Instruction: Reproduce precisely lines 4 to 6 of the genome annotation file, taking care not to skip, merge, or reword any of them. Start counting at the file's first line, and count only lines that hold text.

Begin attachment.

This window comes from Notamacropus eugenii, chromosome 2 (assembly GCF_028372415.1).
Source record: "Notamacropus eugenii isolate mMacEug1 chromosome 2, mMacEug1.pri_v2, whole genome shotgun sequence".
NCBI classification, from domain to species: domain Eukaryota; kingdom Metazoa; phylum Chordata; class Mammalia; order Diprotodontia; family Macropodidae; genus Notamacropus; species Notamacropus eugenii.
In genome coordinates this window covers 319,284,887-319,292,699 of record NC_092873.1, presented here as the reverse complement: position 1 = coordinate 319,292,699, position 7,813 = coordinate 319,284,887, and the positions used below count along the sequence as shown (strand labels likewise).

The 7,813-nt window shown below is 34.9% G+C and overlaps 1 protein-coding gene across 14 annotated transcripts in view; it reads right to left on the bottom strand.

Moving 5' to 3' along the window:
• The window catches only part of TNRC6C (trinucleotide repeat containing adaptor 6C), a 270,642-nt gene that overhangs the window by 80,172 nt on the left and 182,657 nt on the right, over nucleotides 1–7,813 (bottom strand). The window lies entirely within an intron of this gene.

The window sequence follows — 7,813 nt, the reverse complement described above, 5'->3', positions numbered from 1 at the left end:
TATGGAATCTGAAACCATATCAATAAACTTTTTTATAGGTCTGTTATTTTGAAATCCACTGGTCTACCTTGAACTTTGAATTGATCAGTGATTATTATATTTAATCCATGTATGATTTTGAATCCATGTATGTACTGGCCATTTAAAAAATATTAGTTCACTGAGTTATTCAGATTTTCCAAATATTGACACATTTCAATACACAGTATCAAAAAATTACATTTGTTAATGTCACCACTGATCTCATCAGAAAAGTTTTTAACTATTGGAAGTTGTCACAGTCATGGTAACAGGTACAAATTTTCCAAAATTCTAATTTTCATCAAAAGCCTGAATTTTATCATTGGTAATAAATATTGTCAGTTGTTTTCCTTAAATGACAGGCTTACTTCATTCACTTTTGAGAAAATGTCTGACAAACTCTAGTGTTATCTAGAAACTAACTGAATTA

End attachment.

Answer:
In genome coordinates this window covers 319,284,887-319,292,699 of record NC_092873.1, presented here as the reverse complement: position 1 = coordinate 319,292,699, position 7,813 = coordinate 319,284,887, and the positions used below count along the sequence as shown (strand labels likewise).

The 7,813-nt window shown below is 34.9% G+C and overlaps 1 protein-coding gene across 14 annotated transcripts in view; it reads right to left on the bottom strand.

Moving 5' to 3' along the window: